St. Anselm and the Ontological Argument

The Ignored Anselm
When I was seminary I read a few books whose authors seemed to take great joy in hating on St. Anselm. I don’t remember what they were at this point, but it still struck me as weird. He would be dismissed as somebody who was overly philosophical, he would be lampooned as having come up with a silly proof for God’s existence, or he would be criticized for foisting his medieval economics upon the gospel in Cur Deus Homo. I’m not sure that any of this criticism was warranted. I’ve been rereading Anselm and found his work to be quite edifying.

The Ontological Argument
Since I’ve graduated from seminary and started reading more philosophy I’ve discovered that the Ontological argument is not limited to Anselm (though his expression of it seems fairly original). I don’t really buy the argument because it relies (on the surface any how) upon innate knowledge rather than empirical experience. Aristotle was right on that score and so was St. Thomas. Nevertheless, it was weird to read theology text books making fun of the argument or even hearing lectures by theologians (none of my profs, just some courses I downloaded from bigger name schools on itunes university) making fun of it. The problem with doing so is that the argument has been treated much more thoroughly since that time and perhaps in much more rigorous ways than Anselm did (for his piece was also meant for devotional purposes, not merely philosophical). Anyhow, since Anselm, some version of the ontological argument has been put forward by:

  1. Rene Descartes (see his meditations) It’s also important to note, that despite his critiques of Descartes, Hume seems to have mentioned in a letter to a friend in Edinburgh, that Descartes argument still remained convincing enough. Though this could be Hume’s attempt at having his cake (being an atheist) and eating it too (not wanting to admit it).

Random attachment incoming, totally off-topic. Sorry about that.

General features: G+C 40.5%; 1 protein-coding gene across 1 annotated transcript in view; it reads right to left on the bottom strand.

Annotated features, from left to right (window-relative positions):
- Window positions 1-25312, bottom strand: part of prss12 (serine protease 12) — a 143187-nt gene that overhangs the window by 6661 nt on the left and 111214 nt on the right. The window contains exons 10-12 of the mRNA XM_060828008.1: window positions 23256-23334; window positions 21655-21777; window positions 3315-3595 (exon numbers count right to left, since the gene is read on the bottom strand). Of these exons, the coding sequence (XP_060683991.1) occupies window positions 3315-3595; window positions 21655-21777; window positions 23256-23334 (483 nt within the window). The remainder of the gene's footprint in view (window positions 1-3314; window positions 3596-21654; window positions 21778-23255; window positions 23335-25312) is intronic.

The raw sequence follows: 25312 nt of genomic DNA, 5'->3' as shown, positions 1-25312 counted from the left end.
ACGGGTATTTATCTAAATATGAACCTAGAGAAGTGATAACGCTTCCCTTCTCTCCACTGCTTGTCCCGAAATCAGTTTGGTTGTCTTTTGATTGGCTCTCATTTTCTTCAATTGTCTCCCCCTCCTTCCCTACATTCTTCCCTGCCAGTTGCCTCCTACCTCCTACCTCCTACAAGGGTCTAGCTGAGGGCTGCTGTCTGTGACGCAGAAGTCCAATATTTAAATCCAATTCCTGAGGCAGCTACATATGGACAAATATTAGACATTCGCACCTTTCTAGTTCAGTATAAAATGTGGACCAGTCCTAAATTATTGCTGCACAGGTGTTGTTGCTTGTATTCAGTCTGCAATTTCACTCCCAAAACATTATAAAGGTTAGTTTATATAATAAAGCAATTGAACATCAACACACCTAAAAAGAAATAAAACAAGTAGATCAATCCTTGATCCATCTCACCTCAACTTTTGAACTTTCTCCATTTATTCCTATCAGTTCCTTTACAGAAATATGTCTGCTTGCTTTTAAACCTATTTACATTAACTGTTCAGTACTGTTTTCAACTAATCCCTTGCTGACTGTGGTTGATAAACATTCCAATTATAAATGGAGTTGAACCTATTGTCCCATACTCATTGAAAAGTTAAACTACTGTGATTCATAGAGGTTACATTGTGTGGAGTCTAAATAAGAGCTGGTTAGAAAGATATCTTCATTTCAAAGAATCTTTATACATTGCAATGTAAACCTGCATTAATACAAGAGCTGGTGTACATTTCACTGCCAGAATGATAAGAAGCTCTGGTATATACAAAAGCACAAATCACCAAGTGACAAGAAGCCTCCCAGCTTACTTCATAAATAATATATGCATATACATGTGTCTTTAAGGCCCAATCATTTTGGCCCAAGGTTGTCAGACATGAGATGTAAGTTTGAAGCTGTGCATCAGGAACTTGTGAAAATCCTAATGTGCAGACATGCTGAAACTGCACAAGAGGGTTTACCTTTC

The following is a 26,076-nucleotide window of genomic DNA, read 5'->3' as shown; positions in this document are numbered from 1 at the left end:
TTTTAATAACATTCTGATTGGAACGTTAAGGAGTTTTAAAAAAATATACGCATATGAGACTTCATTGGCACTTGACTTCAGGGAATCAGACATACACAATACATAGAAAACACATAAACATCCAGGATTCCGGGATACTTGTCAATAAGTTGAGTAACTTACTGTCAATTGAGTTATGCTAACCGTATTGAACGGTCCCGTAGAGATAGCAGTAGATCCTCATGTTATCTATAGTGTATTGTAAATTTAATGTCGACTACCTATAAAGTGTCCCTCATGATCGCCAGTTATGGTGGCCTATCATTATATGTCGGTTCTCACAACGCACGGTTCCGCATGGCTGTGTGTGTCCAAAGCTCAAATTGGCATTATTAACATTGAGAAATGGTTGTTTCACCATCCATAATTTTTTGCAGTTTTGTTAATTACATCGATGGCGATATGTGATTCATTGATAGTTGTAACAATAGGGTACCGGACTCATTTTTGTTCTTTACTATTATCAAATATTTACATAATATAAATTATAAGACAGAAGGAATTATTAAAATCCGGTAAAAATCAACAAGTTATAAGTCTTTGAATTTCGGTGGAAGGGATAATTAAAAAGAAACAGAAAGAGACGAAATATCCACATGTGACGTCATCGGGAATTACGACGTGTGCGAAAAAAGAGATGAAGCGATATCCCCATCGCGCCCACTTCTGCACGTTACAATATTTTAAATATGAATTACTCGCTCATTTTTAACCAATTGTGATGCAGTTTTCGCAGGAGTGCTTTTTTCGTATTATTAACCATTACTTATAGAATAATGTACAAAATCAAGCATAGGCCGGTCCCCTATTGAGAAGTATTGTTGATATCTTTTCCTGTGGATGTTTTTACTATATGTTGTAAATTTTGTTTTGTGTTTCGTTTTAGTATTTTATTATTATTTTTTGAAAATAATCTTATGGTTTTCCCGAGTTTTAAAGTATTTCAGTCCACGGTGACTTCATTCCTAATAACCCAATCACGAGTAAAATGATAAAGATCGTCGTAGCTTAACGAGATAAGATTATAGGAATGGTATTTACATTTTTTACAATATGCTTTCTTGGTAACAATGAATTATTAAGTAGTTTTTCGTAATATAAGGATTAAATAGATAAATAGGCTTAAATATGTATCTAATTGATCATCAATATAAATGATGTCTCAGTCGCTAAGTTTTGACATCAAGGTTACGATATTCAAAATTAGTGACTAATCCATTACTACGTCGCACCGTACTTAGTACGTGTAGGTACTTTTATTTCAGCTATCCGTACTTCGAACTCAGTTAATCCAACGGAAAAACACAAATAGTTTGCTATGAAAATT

2. Gottfried Wilhelm Leibniz (it appears in several of his papers)
  3. Georg Hegel
  4. Kurt Friedrich Gödel (volume 3 of his collected works)
  5. Alvin Plantinga

Some of these are more rigorous than others. But its not like the argument hasn’t received attentional due its ridiculousness. Gödel’s version has even been verified as logically valid using computer science in an experiment meant to show the utility of computers for formalizing arguments. Hegel, as far as I know, never actually stated his version of the argument, but he claimed to have it. Plantinga’s possible worlds model is weird to me because I don’t buy into the whole “possible worlds’ model of argument seems wrong headed. Rene Descartes’ version of the argument starts from global skepticism and moves from there. It at least shows that if we doubt everything we must then infer our own existence, followed by God’s own being. Again, I’m not saying that any of these are necessarily true arguments. I’m just saying that Anselm wasn‘t some medieval hack who sullied our theological heritage. It is also important to note that there are some interpretations of Anselm‘s argument that have almost nothing to do with proving God’s existence at all, but that his argument is instead an attempt to understand what it means to the intellect to have faith in the Christian God (Barth, Anselm: Fides Quarens Intellectum).

I’ll post more later on Anselm’s supposed understanding of the Atonement. To put it briefly, it isn‘t so wrong as all that.